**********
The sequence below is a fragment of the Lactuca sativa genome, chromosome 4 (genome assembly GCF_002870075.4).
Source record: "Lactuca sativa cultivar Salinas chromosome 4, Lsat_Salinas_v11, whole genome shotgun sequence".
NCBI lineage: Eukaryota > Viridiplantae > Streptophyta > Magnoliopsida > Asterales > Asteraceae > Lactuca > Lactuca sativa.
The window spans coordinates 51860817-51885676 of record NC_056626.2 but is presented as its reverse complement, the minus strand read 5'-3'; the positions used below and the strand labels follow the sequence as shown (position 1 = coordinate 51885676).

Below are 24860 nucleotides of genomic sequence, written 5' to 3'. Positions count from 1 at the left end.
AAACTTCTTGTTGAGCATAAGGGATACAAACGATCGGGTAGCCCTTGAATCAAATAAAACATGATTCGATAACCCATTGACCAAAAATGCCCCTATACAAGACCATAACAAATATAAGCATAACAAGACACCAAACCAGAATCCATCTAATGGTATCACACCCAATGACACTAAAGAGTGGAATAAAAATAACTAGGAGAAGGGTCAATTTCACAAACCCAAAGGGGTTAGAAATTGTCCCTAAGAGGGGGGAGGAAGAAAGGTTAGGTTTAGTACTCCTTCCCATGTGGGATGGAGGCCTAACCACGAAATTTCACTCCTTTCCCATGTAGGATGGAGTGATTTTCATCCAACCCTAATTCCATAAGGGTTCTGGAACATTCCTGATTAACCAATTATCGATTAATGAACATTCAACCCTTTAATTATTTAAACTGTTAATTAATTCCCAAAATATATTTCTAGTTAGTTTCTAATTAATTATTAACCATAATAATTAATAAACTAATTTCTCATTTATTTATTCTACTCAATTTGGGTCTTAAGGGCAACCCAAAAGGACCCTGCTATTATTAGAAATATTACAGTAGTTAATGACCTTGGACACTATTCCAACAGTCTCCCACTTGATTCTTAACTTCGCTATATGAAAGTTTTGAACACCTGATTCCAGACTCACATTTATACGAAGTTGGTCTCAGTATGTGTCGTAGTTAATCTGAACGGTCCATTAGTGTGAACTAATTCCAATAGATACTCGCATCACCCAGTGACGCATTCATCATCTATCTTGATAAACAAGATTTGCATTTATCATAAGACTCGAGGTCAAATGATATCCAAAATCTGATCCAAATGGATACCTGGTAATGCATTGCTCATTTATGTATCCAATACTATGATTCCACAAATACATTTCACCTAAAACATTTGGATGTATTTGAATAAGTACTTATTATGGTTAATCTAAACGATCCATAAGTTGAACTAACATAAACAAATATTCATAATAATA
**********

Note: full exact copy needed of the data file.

The sequence below is a fragment of the Lactuca sativa genome, chromosome 4 (genome assembly GCF_002870075.4).
Source record: "Lactuca sativa cultivar Salinas chromosome 4, Lsat_Salinas_v11, whole genome shotgun sequence".
NCBI lineage: Eukaryota > Viridiplantae > Streptophyta > Magnoliopsida > Asterales > Asteraceae > Lactuca > Lactuca sativa.
The window spans coordinates 51860817-51885676 of record NC_056626.2 but is presented as its reverse complement, the minus strand read 5'-3'; the positions used below and the strand labels follow the sequence as shown (position 1 = coordinate 51885676).

Below are 24860 nucleotides of genomic sequence, written 5' to 3'. Positions count from 1 at the left end.
AAACTTCTTGTTGAGCATAAGGGATACAAACGATCGGGTAGCCCTTGAATCAAATAAAACATGATTCGATAACCCATTGACCAAAAATGCCCCTATACAAGACCATAACAAATATAAGCATAACAAGACACCAAACCAGAATCCATCTAATGGTATCACACCCAATGACACTAAAGAGTGGAATAAAAATAACTAGGAGAAGGGTCAATTTCACAAACCCAAAGGGGTTAGAAATTGTCCCTAAGAGGGGGGAGGAAGAAAGGTTAGGTTTAGTACTCCTTCCCATGTGGGATGGAGGCCTAACCACGAAATTTCACTCCTTTCCCATGTAGGATGGAGTGATTTTCATCCAACCCTAATTCCATAAGGGTTCTGGAACATTCCTGATTAACCAATTATCGATTAATGAACATTCAACCCTTTAATTATTTAAACTGTTAATTAATTCCCAAAATATATTTCTAGTTAGTTTCTAATTAATTATTAACCATAATAATTAATAAACTAATTTCTCATTTATTTATTCTACTCAATTTGGGTCTTAAGGGCAACCCAAAAGGACCCTGCTATTATTAGAAATATTACAGTAGTTAATGACCTTGGACACTATTCCAACAGTCTCCCACTTGATTCTTAACTTCGCTATATGAAAGTTTTGAACACCTGATTCCAGACTCACATTTATACGAAGTTGGTCTCAGTATGTGTCGTAGTTAATCTGAACGGTCCATTAGTGTGAACTAATTCCAATAGATACTCGCATCACCCAGTGACGCATTCATCATCTATCTTGATAAACAAGATTTGCATTTATCATAAGACTCGAGGTCAAATGATATCCAAAATCTGATCCAAATGGATACCTGGTAATGCATTGCTCATTTATGTATCCAATACTATGATTCCACAAATACATTTCACCTAAAACATTTGGATGTATTTGAATAAGTACTTATTATGGTTAATCTAAACGATCCATAAGTTGAACTAACATAAACAAATATTCATAATAATA